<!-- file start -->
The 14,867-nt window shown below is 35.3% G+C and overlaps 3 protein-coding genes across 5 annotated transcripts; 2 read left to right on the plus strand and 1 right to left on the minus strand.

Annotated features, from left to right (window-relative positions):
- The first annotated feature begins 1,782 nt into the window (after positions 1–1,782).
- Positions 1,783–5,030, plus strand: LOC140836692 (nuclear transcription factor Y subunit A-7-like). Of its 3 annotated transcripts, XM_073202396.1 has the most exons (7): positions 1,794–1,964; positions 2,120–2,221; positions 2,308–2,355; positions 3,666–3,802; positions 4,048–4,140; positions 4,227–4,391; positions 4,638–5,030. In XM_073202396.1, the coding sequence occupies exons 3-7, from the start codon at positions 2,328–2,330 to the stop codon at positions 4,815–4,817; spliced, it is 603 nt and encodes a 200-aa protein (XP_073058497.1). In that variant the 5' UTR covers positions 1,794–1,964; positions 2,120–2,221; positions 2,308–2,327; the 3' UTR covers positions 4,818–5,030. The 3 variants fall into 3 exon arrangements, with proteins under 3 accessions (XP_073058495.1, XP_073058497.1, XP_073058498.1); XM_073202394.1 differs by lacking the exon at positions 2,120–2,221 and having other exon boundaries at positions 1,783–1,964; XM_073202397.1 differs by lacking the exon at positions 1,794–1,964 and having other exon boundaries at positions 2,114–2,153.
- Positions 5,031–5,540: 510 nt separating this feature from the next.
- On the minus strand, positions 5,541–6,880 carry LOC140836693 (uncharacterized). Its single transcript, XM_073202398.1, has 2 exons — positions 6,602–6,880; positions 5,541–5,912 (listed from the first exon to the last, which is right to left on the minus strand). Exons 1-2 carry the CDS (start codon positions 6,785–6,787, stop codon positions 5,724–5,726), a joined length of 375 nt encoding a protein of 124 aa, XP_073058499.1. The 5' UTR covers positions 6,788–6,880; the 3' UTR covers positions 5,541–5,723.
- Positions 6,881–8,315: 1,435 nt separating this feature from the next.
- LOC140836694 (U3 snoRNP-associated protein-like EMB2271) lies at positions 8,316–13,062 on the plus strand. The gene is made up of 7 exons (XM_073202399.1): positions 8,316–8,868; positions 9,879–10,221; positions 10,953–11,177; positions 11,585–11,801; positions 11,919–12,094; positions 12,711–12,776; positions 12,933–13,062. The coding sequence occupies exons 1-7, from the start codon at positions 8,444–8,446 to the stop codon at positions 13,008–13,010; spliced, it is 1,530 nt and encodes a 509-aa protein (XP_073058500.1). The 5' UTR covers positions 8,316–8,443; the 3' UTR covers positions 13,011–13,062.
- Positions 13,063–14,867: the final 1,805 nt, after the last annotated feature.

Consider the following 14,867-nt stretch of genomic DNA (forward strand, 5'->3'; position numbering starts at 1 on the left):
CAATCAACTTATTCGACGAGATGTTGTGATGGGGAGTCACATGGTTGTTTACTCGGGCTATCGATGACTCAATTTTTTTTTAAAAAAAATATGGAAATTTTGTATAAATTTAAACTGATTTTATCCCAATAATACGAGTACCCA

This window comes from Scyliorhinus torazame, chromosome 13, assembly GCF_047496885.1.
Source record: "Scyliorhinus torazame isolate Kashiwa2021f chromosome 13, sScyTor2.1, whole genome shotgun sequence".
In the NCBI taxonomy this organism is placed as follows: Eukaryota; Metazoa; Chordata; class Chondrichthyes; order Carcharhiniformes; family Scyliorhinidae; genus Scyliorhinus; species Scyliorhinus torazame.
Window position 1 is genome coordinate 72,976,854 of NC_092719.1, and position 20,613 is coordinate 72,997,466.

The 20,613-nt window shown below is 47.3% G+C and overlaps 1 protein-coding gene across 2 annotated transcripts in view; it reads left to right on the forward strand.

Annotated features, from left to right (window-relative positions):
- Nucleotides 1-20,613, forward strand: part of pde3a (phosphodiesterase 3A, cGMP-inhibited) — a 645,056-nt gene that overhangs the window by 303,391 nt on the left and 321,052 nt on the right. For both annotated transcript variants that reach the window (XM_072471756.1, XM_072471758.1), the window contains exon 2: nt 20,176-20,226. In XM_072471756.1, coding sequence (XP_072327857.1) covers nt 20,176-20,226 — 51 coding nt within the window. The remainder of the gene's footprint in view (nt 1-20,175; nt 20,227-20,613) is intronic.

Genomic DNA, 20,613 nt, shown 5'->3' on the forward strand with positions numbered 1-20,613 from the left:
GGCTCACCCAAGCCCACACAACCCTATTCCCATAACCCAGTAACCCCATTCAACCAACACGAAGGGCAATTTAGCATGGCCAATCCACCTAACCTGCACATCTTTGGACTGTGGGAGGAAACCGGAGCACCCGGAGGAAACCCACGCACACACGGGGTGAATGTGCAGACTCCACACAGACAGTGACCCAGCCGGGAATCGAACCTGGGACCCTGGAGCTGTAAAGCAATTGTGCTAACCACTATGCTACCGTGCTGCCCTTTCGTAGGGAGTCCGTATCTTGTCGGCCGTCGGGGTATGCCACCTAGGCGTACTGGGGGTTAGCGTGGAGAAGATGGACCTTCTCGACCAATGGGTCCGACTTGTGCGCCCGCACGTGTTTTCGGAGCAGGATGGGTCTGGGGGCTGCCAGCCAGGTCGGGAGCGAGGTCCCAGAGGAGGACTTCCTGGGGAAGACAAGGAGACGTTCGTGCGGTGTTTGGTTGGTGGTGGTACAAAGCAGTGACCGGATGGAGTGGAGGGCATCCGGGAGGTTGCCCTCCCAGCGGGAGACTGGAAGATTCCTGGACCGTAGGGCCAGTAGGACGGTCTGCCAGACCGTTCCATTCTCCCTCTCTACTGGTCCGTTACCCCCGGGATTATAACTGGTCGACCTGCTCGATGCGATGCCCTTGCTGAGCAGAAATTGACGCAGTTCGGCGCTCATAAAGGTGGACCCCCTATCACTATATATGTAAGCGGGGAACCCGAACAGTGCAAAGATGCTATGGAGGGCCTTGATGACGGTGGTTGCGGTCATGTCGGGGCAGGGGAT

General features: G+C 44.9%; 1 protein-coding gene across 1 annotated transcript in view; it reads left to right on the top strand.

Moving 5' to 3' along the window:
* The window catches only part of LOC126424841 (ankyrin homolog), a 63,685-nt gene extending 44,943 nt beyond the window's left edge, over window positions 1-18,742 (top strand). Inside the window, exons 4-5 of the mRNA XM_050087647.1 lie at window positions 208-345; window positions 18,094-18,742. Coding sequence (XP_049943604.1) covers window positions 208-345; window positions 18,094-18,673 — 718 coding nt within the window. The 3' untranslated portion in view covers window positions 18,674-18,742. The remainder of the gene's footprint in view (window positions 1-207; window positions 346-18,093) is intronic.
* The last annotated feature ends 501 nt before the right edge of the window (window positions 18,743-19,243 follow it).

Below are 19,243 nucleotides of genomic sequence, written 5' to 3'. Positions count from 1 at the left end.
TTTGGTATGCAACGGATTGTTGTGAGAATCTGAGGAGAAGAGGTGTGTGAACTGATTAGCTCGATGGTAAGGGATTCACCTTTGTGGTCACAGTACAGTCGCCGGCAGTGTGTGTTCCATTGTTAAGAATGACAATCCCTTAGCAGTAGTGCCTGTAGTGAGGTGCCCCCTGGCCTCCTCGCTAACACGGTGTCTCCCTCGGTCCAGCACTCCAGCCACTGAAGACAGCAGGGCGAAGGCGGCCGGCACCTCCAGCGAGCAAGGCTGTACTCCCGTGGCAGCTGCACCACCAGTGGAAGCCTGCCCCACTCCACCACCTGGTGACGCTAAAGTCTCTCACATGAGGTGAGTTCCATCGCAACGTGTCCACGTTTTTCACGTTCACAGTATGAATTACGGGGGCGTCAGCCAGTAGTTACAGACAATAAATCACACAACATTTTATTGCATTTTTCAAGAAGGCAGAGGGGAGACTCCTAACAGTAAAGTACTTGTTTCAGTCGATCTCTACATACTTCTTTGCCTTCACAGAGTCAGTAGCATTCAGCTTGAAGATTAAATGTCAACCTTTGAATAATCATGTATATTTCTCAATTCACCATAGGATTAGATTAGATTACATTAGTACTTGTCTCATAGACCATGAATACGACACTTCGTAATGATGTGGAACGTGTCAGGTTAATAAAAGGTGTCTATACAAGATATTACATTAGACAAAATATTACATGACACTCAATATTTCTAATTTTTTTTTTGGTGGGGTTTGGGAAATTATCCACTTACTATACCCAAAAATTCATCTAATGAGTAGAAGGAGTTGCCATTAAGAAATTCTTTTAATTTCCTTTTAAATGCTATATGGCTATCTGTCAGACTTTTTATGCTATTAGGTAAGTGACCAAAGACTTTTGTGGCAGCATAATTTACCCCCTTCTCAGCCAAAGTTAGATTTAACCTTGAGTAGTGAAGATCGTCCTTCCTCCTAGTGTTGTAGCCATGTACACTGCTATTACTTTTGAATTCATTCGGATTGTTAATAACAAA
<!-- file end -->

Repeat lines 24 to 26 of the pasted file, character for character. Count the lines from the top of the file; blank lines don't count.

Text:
* The last annotated feature ends 501 nt before the right edge of the window (window positions 18,743-19,243 follow it).

Below are 19,243 nucleotides of genomic sequence, written 5' to 3'. Positions count from 1 at the left end.
TTTGGTATGCAACGGATTGTTGTGAGAATCTGAGGAGAAGAGGTGTGTGAACTGATTAGCTCGATGGTAAGGGATTCACCTTTGTGGTCACAGTACAGTCGCCGGCAGTGTGTGTTCCATTGTTAAGAATGACAATCCCTTAGCAGTAGTGCCTGTAGTGAGGTGCCCCCTGGCCTCCTCGCTAACACGGTGTCTCCCTCGGTCCAGCACTCCAGCCACTGAAGACAGCAGGGCGAAGGCGGCCGGCACCTCCAGCGAGCAAGGCTGTACTCCCGTGGCAGCTGCACCACCAGTGGAAGCCTGCCCCACTCCACCACCTGGTGACGCTAAAGTCTCTCACATGAGGTGAGTTCCATCGCAACGTGTCCACGTTTTTCACGTTCACAGTATGAATTACGGGGGCGTCAGCCAGTAGTTACAGACAATAAATCACACAACATTTTATTGCATTTTTCAAGAAGGCAGAGGGGAGACTCCTAACAGTAAAGTACTTGTTTCAGTCGATCTCTACATACTTCTTTGCCTTCACAGAGTCAGTAGCATTCAGCTTGAAGATTAAATGTCAACCTTTGAATAATCATGTATATTTCTCAATTCACCATAGGATTAGATTAGATTACATTAGTACTTGTCTCATAGACCATGAATACGACACTTCGTAATGATGTGGAACGTGTCAGGTTAATAAAAGGTGTCTATACAAGATATTACATTAGACAAAATATTACATGACACTCAATATTTCTAATTTTTTTTTTGGTGGGGTTTGGGAAATTATCCACTTACTATACCCAAAAATTCATCTAATGAGTAGAAGGAGTTGCCATTAAGAAATTCTTTTAATTTCCTTTTAAATGCTATATGGCTATCTGTCAGACTTTTTATGCTATTAGGTAAGTGACCAAAGACTTTTGTGGCAGCATAATTTACCCCCTTCTCAGCCAAAGTTAGATTTAACCTTGAGTAGTGAAGATCGTCCTTCCTCCTAGTGTTGTAGCCATGTACACTGCTATTACTTTTGAATTCATTCGGATTGTTAATAACAAA